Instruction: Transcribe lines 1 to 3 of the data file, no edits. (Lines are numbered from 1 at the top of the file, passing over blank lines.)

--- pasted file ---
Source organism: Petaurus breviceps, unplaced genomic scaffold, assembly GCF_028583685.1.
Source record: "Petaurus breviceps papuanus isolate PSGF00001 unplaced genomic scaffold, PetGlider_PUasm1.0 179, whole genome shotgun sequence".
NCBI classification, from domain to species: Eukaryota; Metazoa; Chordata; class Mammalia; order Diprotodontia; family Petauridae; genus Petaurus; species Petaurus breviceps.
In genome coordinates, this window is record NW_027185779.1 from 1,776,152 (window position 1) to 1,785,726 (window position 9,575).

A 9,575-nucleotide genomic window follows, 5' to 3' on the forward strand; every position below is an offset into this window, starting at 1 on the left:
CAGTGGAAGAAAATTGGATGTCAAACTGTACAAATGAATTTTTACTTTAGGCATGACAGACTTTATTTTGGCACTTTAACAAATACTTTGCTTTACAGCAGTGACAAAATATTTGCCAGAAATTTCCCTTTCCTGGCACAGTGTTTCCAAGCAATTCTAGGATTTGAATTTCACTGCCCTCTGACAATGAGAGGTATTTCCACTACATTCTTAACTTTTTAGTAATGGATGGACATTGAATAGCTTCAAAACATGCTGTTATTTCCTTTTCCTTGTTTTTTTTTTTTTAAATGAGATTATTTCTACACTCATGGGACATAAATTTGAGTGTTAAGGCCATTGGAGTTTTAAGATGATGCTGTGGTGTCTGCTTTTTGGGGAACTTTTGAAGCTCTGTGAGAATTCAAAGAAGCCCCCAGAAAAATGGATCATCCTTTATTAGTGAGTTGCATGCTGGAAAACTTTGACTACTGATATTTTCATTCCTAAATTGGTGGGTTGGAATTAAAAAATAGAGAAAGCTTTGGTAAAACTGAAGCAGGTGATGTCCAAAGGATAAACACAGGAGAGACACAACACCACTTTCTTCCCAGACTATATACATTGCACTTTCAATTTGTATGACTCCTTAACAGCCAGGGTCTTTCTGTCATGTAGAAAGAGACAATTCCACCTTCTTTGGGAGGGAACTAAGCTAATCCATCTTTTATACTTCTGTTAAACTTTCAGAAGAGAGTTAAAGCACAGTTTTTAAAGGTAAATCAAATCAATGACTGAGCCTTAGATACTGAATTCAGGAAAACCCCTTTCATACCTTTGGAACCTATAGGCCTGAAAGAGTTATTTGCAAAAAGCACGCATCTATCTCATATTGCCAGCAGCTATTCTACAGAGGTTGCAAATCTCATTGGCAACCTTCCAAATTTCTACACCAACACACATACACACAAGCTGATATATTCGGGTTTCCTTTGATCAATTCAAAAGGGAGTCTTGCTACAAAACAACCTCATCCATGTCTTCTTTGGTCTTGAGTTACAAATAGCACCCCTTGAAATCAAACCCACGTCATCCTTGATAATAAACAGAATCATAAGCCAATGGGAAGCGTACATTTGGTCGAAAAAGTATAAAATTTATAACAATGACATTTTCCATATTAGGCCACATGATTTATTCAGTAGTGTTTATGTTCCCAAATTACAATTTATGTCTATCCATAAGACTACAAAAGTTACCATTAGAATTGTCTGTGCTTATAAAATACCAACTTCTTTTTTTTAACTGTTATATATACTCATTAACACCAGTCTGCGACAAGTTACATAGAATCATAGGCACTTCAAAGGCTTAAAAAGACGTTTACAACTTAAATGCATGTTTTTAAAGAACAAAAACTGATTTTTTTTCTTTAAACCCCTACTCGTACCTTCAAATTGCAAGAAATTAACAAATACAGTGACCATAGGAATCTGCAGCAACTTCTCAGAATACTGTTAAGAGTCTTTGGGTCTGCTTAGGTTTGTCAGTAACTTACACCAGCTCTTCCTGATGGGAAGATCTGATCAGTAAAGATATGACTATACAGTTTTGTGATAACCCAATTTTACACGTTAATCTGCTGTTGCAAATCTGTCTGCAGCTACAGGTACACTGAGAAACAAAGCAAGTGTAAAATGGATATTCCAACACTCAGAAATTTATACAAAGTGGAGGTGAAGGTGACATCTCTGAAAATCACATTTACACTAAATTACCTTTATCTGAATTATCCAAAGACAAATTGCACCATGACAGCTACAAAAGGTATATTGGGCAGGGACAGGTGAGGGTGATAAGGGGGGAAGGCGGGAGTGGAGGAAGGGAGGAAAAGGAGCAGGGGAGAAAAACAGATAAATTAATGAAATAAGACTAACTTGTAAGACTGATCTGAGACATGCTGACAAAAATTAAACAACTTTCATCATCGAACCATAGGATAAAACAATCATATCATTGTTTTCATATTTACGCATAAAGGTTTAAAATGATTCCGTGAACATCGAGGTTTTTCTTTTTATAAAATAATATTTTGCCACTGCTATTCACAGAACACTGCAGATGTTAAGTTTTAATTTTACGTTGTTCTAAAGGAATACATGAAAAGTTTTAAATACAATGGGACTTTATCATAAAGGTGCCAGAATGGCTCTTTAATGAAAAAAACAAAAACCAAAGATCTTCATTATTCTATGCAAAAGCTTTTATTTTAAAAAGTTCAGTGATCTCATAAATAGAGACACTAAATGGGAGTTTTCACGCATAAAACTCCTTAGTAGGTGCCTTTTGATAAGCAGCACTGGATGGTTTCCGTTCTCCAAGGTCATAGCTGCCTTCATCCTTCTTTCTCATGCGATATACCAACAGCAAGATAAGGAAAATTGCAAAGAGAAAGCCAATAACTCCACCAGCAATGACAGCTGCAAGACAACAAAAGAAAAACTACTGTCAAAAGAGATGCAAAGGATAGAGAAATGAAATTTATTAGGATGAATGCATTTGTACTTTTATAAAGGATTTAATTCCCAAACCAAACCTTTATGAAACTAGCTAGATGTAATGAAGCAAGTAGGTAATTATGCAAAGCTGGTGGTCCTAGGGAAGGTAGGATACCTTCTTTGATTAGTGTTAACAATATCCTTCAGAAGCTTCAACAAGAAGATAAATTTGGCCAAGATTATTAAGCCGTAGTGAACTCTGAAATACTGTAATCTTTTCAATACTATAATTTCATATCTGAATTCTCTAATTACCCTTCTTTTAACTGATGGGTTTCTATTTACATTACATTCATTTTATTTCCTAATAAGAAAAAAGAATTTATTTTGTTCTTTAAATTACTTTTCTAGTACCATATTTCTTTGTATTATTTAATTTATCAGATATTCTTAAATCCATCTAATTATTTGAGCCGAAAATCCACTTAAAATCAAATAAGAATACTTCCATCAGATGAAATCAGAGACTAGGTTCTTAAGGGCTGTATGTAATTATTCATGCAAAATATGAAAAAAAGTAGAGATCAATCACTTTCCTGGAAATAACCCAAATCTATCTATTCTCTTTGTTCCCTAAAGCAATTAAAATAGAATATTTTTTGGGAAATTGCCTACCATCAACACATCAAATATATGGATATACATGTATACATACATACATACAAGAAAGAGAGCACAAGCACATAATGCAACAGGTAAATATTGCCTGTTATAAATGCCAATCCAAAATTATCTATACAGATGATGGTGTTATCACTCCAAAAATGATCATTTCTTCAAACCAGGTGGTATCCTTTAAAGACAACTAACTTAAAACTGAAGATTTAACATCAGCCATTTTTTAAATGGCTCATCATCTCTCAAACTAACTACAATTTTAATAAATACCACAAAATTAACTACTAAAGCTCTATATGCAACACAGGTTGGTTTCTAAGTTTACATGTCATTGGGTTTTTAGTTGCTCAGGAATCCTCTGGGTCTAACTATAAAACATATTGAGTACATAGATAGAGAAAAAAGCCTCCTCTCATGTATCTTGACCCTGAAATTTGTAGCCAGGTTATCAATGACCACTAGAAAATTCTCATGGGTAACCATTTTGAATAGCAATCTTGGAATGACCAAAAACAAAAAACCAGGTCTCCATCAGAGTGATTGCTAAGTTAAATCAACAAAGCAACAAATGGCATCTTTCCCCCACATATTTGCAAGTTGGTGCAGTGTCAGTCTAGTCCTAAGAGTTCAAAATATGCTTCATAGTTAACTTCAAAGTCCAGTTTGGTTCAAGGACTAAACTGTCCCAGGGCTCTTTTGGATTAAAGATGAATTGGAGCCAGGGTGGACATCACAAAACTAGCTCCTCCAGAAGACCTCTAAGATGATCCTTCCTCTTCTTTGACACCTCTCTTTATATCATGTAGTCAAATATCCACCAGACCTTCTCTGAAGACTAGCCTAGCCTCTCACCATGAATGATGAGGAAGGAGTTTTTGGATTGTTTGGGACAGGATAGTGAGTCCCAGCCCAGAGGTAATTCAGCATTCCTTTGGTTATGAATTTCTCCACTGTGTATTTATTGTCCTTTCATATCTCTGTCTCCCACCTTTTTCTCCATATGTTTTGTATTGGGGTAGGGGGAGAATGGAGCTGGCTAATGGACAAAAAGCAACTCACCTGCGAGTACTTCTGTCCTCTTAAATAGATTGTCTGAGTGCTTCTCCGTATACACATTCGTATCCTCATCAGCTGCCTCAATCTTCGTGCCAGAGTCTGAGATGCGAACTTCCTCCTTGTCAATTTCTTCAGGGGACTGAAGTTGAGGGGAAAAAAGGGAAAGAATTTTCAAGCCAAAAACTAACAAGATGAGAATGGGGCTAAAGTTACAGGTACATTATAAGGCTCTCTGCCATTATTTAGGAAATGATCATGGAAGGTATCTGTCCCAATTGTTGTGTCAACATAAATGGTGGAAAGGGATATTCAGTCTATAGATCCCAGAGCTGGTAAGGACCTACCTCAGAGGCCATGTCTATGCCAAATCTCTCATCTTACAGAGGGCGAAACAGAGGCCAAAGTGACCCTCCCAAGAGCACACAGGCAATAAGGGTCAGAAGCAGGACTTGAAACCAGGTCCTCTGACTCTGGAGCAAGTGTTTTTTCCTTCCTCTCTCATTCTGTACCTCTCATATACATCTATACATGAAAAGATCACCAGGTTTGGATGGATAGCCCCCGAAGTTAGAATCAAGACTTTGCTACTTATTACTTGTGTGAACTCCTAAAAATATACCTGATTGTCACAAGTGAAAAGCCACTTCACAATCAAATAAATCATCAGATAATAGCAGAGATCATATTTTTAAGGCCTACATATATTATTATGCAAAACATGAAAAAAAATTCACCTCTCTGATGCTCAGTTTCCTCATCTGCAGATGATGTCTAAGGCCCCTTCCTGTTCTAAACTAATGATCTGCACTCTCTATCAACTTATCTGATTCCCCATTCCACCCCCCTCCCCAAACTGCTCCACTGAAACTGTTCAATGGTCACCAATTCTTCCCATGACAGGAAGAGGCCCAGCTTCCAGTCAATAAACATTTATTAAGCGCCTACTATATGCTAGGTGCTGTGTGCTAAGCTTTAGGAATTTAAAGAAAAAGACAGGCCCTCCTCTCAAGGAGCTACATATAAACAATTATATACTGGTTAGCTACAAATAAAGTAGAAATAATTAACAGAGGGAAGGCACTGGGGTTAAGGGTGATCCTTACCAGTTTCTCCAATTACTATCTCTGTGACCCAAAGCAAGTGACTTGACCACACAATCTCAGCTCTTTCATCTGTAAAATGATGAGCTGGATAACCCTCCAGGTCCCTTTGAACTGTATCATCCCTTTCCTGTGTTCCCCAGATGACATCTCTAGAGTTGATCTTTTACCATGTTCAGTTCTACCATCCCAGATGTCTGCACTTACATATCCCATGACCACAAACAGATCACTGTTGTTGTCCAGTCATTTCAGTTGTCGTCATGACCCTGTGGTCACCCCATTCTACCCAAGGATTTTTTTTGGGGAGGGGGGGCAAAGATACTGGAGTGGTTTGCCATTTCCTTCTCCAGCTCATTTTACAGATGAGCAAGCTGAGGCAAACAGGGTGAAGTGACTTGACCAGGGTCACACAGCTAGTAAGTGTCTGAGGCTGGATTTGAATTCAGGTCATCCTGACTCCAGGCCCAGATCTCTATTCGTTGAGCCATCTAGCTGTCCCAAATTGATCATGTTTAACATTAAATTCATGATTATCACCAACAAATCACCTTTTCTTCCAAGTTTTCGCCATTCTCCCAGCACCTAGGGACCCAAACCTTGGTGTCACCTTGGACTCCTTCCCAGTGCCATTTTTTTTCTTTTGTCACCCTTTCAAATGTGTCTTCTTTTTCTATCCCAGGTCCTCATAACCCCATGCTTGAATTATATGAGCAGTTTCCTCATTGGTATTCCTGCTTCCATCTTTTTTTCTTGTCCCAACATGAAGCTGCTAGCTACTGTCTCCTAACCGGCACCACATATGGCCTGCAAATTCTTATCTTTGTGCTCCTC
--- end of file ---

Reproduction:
Source organism: Petaurus breviceps, unplaced genomic scaffold, assembly GCF_028583685.1.
Source record: "Petaurus breviceps papuanus isolate PSGF00001 unplaced genomic scaffold, PetGlider_PUasm1.0 179, whole genome shotgun sequence".
NCBI classification, from domain to species: Eukaryota; Metazoa; Chordata; class Mammalia; order Diprotodontia; family Petauridae; genus Petaurus; species Petaurus breviceps.